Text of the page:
Target Heart Rate Zones: What They Are and What They Mean

Medically Reviewed By Micky Lal, MA, CSCS,RYT
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A target heart rate zone is the range of how fast you aim to have your heart beating when you exercise or how quickly it beats when you are resting. These ranges can vary depending on your age and general health. Target heart rate zones can also differ according to what you are trying to accomplish. For example, you may be aiming for weight loss, endurance, cardiovascular health, or other goals.

Knowing your target heart rate will help you understand what is safe and effective in terms of your exercise. Speak with a doctor if you are concerned about your heart rate for any reason.

Keep reading to learn more about target heart rate zones.

Target heart rate zones by activity level

a man is running and checking his pulse on a watch
eclipse.images/Getty Images

The target heart rate zones can fall into five categories that reflect your physical exertion. They are a percentage of your maximum safe heart rate.

Below are the five zones, including target heart rates and typical activity levels to reach them.

ZoneTarget heart rateExplanation
150–60% of maximum Moderate activity: This zone is good for beginners
and can help with weight loss. The body is burning
more fat calories than carbohydrate calories at this
level.
260–70% of maximumWeight management: This zone can help you
manage your weight and strengthen your heart. It is
also called the aerobic fitness threshold.
370–80% of maximumAerobic: This zone can be beneficial for your heart
and respiratory system. It can help you increase
your endurance.

4
80–90% of maximumAnaerobic threshold: This zone is suitable for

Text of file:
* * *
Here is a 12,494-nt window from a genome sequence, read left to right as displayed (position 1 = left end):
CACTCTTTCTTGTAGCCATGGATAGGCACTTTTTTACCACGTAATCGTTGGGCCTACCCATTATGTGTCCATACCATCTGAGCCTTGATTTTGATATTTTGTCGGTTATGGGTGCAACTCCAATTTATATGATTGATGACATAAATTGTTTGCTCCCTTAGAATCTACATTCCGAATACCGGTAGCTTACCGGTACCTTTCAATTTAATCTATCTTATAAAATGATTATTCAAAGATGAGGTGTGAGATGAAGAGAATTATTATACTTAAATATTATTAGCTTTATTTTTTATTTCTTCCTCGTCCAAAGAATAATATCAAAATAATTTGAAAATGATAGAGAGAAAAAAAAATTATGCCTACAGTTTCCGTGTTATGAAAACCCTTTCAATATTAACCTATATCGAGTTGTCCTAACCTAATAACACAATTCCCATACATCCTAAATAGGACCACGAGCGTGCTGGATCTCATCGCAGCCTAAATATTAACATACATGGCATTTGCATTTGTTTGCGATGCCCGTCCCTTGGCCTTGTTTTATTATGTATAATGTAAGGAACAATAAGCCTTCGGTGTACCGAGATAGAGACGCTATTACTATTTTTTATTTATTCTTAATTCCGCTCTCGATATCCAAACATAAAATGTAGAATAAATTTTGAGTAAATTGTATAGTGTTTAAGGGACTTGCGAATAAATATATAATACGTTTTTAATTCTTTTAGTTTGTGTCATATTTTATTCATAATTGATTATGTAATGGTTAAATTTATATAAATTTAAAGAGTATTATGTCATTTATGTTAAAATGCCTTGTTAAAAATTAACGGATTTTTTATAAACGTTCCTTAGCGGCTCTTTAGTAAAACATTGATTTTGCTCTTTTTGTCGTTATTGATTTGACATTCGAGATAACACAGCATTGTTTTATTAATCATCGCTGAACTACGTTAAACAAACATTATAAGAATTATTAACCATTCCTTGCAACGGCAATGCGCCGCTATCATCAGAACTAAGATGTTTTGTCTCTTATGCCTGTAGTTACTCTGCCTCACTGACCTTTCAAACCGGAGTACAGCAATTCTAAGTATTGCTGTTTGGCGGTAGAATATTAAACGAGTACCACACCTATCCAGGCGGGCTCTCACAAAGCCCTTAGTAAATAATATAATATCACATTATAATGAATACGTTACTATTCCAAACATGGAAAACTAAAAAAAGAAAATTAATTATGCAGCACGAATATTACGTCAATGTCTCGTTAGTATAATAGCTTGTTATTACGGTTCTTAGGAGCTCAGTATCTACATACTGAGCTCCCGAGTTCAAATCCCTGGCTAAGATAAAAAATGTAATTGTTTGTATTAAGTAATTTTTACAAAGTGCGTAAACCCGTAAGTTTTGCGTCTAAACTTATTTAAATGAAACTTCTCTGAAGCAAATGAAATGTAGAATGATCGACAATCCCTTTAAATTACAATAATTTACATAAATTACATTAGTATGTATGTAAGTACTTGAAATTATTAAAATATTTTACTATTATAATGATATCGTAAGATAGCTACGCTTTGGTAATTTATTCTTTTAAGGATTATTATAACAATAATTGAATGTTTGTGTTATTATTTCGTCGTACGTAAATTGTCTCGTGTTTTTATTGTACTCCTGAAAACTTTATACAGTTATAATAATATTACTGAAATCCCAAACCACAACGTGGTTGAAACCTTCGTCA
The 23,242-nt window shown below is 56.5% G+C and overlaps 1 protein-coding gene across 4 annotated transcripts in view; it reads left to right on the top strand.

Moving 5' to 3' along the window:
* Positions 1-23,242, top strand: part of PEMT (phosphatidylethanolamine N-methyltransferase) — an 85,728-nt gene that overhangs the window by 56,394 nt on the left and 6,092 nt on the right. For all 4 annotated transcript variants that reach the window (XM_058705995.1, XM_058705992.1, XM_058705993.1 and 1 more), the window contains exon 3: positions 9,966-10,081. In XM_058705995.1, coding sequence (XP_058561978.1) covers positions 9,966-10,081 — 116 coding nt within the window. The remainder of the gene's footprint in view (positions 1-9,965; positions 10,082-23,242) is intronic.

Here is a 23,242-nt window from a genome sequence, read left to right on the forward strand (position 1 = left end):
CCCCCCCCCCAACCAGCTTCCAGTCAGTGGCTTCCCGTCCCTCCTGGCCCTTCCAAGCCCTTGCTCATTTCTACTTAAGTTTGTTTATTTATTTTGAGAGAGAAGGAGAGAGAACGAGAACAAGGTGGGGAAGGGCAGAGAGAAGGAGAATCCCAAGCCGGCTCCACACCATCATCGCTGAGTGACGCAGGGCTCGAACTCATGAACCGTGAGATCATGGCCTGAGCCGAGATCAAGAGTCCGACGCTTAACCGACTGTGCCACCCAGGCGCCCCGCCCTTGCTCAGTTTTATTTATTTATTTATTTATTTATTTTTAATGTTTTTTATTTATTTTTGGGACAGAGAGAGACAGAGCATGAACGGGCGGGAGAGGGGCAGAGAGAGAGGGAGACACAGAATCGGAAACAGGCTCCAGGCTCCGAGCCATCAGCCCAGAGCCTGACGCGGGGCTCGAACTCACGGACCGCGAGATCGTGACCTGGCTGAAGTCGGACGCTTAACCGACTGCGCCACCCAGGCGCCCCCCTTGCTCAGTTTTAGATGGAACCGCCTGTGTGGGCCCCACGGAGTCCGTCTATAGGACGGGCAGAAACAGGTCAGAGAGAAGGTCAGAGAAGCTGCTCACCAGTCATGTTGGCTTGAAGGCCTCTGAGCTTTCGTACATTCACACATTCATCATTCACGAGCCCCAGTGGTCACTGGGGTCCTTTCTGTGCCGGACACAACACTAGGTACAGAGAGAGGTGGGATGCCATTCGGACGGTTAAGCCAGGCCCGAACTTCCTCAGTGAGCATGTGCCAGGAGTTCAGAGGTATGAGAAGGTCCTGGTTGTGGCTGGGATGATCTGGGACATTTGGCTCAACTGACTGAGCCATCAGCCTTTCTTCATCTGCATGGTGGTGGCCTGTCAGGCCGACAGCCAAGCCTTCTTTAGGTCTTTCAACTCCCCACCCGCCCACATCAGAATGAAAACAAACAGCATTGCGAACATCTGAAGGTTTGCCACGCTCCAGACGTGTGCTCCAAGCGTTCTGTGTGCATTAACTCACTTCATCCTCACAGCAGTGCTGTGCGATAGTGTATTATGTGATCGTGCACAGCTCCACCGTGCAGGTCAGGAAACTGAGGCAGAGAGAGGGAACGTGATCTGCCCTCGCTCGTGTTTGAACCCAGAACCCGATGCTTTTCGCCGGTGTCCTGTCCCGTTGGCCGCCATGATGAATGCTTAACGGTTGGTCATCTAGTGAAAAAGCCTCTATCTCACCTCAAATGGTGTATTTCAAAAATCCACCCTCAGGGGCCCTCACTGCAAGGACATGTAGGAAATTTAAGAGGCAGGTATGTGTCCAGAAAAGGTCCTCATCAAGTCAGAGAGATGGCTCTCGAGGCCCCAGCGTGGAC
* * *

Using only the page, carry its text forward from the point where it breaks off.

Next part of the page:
high performance training. In this zone, your body
becomes better at metabolizing lactic acid, which
means that you can train harder without the
pain of lactic acid and oxygen debt.
590% and above of maximumRed line: This zone is suitable for athletes who are
extremely fit. However, they should only be at this
level for short amounts of time.

Finding your maximum heart rate

You can find your maximum heart rate by subtracting your age from the number 220.

For instance, if you are 43 years old, your maximum heart rate is 177 beats per minute (bpm). If you want to reach zone 3, you would be aiming for a heart rate between 141 and 150 bpm.

Knowing which zone to aim for

The best zone for you will depend on your goals and what is safe and healthy depending on your age and physical condition. Aiming for the highest zone is not always recommended.

Best zone for fat loss

According to a 2021 review of studies, higher intensity exercise of at least zone 2 may lead to greater fat loss than low-to-moderate intensity exercise.

Lower and moderate intensity exercise relies on fatty acid oxidation, which does lead to fat loss, but research has suggested that high intensity exercise is more effective.

This means that exercises such as high intensity interval training (HIIT) may be an effective tool for weight loss. HIIT involves short bursts of more intense exercise followed by rest periods.

Learn about the 12 best exercises for weight loss here.

Target heart rates by age

Another way to look at target heart rate is by aiming for a good overall rate during exercise. This will vary according to several factors, including age.

Here is a chart of target heart rates by age.

Age (years)Target (bpm)Average maximum rate (bpm)
20100–170200
3095–162190
3593–157185
4090–153180
4588–149175
5085–145170
5583–140165
6080–136160
6578–132155
7075–128150

You can measure your own heart rate, or fitness trackers can make tracking it easy and accurate. Fitness apps connected to your device will typically record your heart rate so that you can see how you are doing over time.

As you become stronger and more fit and your heart does not have to work as hard, you may find that your heart rate becomes lower even while doing the same activity,

Getting your heart rate up increases the amount of blood bringing oxygen to your muscles, which you need when you exert yourself. Having efficient muscles takes some strain off the heart, and, over time, the heart muscle itself becomes stronger.